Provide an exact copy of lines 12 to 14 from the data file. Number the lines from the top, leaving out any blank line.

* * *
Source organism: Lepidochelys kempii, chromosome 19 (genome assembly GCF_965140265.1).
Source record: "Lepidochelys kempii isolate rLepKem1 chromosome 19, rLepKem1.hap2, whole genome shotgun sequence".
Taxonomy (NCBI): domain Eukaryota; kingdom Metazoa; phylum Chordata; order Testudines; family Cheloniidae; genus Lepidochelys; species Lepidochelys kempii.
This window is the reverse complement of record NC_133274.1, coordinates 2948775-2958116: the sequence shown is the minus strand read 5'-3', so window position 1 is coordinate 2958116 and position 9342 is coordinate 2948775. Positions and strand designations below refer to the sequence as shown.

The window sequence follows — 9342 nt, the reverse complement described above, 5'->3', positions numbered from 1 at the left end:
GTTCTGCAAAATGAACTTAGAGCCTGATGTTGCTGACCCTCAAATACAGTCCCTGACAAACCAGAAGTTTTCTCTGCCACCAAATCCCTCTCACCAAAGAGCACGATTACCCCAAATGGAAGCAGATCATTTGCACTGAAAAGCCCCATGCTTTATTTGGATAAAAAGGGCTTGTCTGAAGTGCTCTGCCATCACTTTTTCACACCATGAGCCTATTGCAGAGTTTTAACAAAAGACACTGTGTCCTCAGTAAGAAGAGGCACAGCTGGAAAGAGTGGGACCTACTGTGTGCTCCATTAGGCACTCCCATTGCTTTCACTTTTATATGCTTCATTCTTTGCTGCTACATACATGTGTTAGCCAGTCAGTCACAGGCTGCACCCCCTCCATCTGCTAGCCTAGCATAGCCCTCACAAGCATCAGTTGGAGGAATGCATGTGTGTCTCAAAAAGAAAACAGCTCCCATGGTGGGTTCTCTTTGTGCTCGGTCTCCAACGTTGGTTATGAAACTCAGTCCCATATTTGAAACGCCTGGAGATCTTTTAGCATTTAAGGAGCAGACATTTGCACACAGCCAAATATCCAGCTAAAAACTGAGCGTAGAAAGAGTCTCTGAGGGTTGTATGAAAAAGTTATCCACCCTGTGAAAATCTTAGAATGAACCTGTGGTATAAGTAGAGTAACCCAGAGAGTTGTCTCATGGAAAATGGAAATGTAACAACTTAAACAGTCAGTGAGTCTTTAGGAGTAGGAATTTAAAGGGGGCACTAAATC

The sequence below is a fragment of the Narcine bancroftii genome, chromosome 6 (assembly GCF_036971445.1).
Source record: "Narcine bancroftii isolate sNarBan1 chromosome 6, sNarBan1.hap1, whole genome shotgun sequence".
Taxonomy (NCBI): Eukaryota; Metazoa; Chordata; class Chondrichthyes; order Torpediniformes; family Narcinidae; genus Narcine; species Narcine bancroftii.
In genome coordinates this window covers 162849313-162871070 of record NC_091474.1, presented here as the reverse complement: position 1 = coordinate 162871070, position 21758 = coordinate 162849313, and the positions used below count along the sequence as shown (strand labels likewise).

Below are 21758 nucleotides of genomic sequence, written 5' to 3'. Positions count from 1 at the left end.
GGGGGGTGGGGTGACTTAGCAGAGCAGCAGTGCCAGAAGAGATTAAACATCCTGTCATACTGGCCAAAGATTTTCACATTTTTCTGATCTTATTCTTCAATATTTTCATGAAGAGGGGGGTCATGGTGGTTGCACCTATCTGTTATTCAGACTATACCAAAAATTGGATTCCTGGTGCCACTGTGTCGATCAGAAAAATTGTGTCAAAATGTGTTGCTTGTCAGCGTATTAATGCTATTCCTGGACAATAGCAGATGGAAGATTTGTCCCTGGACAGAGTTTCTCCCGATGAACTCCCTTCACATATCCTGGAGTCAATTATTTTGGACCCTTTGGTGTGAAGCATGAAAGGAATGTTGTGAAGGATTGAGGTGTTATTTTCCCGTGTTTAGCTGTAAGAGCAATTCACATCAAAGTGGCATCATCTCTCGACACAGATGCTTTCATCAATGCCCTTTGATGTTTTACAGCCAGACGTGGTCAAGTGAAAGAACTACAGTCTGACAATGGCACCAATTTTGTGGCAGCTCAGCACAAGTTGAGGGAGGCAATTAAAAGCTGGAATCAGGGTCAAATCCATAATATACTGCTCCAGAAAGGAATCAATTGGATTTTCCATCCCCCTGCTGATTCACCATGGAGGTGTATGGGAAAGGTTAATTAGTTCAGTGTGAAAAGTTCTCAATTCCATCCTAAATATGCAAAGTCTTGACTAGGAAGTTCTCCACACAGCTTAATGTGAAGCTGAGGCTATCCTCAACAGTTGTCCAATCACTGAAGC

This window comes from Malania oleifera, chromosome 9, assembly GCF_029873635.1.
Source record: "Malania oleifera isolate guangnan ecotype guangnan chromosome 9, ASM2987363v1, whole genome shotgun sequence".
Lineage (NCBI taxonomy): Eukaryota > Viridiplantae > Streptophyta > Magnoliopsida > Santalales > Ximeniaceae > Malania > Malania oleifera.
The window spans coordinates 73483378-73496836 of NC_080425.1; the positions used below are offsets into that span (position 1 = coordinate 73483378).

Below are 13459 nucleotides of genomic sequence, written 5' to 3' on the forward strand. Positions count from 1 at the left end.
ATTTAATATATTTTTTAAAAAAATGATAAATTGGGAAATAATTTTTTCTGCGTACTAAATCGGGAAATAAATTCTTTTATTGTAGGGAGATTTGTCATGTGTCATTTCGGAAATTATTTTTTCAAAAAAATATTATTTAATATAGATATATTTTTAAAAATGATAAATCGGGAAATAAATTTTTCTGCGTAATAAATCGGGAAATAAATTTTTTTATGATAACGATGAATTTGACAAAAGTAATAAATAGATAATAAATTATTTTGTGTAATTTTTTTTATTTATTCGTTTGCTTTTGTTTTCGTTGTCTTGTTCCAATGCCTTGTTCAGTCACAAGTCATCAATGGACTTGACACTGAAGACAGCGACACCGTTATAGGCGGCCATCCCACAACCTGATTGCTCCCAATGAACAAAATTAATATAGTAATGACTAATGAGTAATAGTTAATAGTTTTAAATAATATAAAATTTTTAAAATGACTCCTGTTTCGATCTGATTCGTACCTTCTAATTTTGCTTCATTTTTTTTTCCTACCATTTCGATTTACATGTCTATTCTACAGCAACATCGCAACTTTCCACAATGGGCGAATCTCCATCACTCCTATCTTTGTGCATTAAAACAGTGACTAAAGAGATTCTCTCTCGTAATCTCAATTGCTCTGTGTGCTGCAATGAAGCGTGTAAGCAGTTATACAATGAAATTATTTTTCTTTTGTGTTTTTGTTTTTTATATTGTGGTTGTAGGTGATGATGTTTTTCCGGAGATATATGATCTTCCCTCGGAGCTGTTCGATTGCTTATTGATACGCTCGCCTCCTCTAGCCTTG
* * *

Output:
GGGGGGTGGGGTGACTTAGCAGAGCAGCAGTGCCAGAAGAGATTAAACATCCTGTCATACTGGCCAAAGATTTTCACATTTTTCTGATCTTATTCTTCAATATTTTCATGAAGAGGGGGGTCATGGTGGTTGCACCTATCTGTTATTCAGACTATACCAAAAATTGGATTCCTGGTGCCACTGTGTCGATCAGAAAAATTGTGTCAAAATGTGTTGCTTGTCAGCGTATTAATGCTATTCCTGGACAATAGCAGATGGAAGATTTGTCCCTGGACAGAGTTTCTCCCGATGAACTCCCTTCACATATCCTGGAGTCAATTATTTTGGACCCTTTGGTGTGAAGCATGAAAGGAATGTTGTGAAGGATTGAGGTGTTATTTTCCCGTGTTTAGCTGTAAGAGCAATTCACATCAAAGTGGCATCATCTCTCGACACAGATGCTTTCATCAATGCCCTTTGATGTTTTACAGCCAGACGTGGTCAAGTGAAAGAACTACAGTCTGACAATGGCACCAATTTTGTGGCAGCTCAGCACAAGTTGAGGGAGGCAATTAAAAGCTGGAATCAGGGTCAAATCCATAATATACTGCTCCAGAAAGGAATCAATTGGATTTTCCATCCCCCTGCTGATTCACCATGGAGGTGTATGGGAAAGGTTAATTAGTTCAGTGTGAAAAGTTCTCAATTCCATCCTAAATATGCAAAGTCTTGACTAGGAAGTTCTCCACACAGCTTAATGTGAAGCTGAGGCTATCCTCAACAGTTGTCCAATCACTGAAGC

This window comes from Malania oleifera, chromosome 9, assembly GCF_029873635.1.
Source record: "Malania oleifera isolate guangnan ecotype guangnan chromosome 9, ASM2987363v1, whole genome shotgun sequence".